Recently I took a day off from my exciting army job and went on a little exploring trip with one of my sisters. We got in the car with some snacks and the camera and off we went, to see a variety of interesting sites in the Upper Galilee area. However, our first stop – Galil Mountain Winery – was not in the itinerary but being spontaneous is also fun so we parked the car and went on inside to see some larger-scale wine production (unlike the boutique production of the Saslove Winery).
We entered the modern-looking winery building, located between Kibbutz Yir’on and the Lebanese town of Yaroun (how weird is that?) less than a kilometre from the Israel-Lebanon border. Just looking at the area on Google Maps, the difference between the Israeli land and the Lebanese land is ridiculous. Technically, Lebanon should be able to become a world contender in fine wines. In the aerial shot below, the little town in the middle is Kibbutz Yir’on with the winery just to the left among the vineyards and the scattered town on the left is the Lebanese Yaroun – the border being quite distinguishable:
Friendly faces greeted us and before long we handed over some coins and began our tour. Starting with the balcony overlooking rows and rows of grapevines, we then moved over to the front of the building where the freshly picked grapes are fed into the hopper which takes grapes and all into the winery for production, filtering out leaves and vines. Our guide then took us into the production plant where numerous stainless steel drums, vats and pipes turn the mulched grape into a fragrant alcoholic beverage. Since we made wine twice in our basement back in America, we knew the answers to some of the tricky questions she asked about wine production.
And here is another shot of the production room, looking at the windows of the visitors centre and some office protrusion.
With the fumes of fermentation greeting us with every step we walked into the next room, the barrel room. Here, wine ages in wooden barrels sealed with silicon – all made of French oak if I’m not mistaken:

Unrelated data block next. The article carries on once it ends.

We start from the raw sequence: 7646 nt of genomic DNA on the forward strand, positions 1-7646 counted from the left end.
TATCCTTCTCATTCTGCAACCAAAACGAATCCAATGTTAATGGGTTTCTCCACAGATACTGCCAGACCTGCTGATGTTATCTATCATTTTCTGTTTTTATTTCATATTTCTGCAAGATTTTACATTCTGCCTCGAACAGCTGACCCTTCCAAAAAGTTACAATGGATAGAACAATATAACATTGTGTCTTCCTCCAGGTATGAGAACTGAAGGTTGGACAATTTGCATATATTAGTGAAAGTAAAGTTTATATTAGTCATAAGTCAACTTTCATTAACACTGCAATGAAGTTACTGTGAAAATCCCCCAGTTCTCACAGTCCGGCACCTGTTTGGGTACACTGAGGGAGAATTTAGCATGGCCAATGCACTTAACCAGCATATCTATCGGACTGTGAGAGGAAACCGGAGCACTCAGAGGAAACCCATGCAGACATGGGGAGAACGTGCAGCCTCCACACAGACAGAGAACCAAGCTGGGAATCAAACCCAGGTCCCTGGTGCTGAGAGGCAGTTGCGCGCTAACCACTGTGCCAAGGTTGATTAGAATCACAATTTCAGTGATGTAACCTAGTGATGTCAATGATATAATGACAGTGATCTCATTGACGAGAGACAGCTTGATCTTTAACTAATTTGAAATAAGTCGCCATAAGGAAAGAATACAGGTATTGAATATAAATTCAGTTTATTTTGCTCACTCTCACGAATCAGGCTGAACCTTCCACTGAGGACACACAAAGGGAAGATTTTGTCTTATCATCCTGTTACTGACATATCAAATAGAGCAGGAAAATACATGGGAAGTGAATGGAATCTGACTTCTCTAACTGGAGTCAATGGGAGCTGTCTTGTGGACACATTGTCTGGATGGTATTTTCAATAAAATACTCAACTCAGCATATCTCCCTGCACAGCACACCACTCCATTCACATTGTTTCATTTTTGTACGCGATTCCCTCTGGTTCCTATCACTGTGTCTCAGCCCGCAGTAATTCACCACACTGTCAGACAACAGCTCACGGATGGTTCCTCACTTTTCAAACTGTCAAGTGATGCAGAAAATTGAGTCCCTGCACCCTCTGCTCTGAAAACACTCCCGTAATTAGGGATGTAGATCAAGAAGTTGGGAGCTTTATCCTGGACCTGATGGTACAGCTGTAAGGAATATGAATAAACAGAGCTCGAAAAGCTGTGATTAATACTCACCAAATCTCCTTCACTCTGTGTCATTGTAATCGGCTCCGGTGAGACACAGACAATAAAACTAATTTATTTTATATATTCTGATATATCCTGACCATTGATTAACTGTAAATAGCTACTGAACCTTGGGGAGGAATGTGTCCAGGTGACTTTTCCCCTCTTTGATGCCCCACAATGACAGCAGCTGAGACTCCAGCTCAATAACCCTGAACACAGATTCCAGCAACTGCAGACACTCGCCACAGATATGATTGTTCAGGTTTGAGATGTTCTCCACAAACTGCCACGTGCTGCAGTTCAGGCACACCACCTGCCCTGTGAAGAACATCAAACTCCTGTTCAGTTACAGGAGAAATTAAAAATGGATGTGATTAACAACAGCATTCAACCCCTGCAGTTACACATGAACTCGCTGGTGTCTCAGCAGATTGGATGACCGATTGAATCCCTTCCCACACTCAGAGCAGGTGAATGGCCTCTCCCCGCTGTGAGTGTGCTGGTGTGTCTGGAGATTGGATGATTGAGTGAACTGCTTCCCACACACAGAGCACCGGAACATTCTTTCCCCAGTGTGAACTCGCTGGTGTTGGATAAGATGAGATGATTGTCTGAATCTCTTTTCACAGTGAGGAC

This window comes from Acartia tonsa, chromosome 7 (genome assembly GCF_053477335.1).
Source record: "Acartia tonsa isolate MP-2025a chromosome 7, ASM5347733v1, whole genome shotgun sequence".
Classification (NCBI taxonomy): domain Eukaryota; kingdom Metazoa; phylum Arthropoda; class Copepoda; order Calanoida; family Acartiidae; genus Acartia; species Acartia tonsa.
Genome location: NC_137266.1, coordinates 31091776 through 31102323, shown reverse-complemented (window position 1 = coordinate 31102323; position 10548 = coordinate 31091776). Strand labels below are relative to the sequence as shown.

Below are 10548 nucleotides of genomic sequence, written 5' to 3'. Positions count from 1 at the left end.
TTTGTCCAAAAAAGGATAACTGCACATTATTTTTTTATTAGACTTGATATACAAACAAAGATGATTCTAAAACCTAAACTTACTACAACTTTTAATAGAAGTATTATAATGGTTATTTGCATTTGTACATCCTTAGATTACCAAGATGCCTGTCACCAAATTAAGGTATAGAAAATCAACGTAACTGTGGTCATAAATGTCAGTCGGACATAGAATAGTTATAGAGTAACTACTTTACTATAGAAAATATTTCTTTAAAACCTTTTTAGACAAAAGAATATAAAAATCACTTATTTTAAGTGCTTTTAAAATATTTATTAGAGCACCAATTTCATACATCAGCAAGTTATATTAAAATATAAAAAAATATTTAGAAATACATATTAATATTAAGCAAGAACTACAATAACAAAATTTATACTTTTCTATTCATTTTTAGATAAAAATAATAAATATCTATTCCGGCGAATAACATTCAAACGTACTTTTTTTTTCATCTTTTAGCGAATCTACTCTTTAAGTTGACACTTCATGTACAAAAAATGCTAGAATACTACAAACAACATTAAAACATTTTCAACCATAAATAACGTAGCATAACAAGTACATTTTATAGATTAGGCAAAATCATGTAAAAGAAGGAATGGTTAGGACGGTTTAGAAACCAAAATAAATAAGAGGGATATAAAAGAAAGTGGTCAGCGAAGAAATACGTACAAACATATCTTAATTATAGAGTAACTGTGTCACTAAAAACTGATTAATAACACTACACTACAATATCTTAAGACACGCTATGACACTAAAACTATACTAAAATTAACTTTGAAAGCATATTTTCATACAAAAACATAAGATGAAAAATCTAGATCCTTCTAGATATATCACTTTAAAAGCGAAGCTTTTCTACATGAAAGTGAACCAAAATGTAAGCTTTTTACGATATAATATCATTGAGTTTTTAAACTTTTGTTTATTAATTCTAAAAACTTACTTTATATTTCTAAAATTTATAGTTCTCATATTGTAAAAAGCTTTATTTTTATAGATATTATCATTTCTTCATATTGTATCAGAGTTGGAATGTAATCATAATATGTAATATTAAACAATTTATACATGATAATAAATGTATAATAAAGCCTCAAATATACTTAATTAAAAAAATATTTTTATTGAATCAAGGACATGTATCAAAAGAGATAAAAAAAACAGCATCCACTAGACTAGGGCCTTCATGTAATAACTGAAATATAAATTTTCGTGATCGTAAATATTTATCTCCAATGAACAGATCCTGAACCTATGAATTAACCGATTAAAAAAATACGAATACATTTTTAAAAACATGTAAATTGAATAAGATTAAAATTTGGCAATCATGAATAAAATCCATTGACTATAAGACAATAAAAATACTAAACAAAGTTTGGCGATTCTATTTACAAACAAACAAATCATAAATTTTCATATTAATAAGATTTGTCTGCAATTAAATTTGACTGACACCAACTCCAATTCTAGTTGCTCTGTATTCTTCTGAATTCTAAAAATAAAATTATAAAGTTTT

Looping around, we returned to the visitors centre and sat down to watch a short film about the Galil Mountain Winery. Founded in 2000, the winery is jointly owned by Kibbutz Yir’on and the Golan Heights Winery (33% and 67%, respectively). The winery, with vineyards scattered around the Upper Galilee area, produces over one million bottles of wine annually, offering some fourteen blends and varieties. After the video presentation our guide took us into the tasting room where she handed us the wine list and prepared three wines for us to try.
Our first sampling was the Galil Viognier from the local Yiron Vineyard. I had just a small sip, as I’m driving, and we all spoke about the white wine – highfalutin talks about nose and palette. Next, the Galil Mountain Cabernet Sauvignon, my least favourite of the three. And then, the flagship bottle – Yiron. A blend of Cabernet Sauvignon, Merlot and Petit Verdot, this wine was of heavy body and rich palette with berries and toasted oak – and according to them, a slight hint of butter.
When we were done tasting (in my case mere sipping and in my sister’s case downing large quantities of wine – mine and her’s) we bid the Galil Mountain Winery lot “adieu!” and hopped back into the car. Along the road a few minutes later, I took this photo of a vineyard in the low mountains and am attributing it to the aforementioned winery with creative licence.
Our next stop was Tel Kedesh…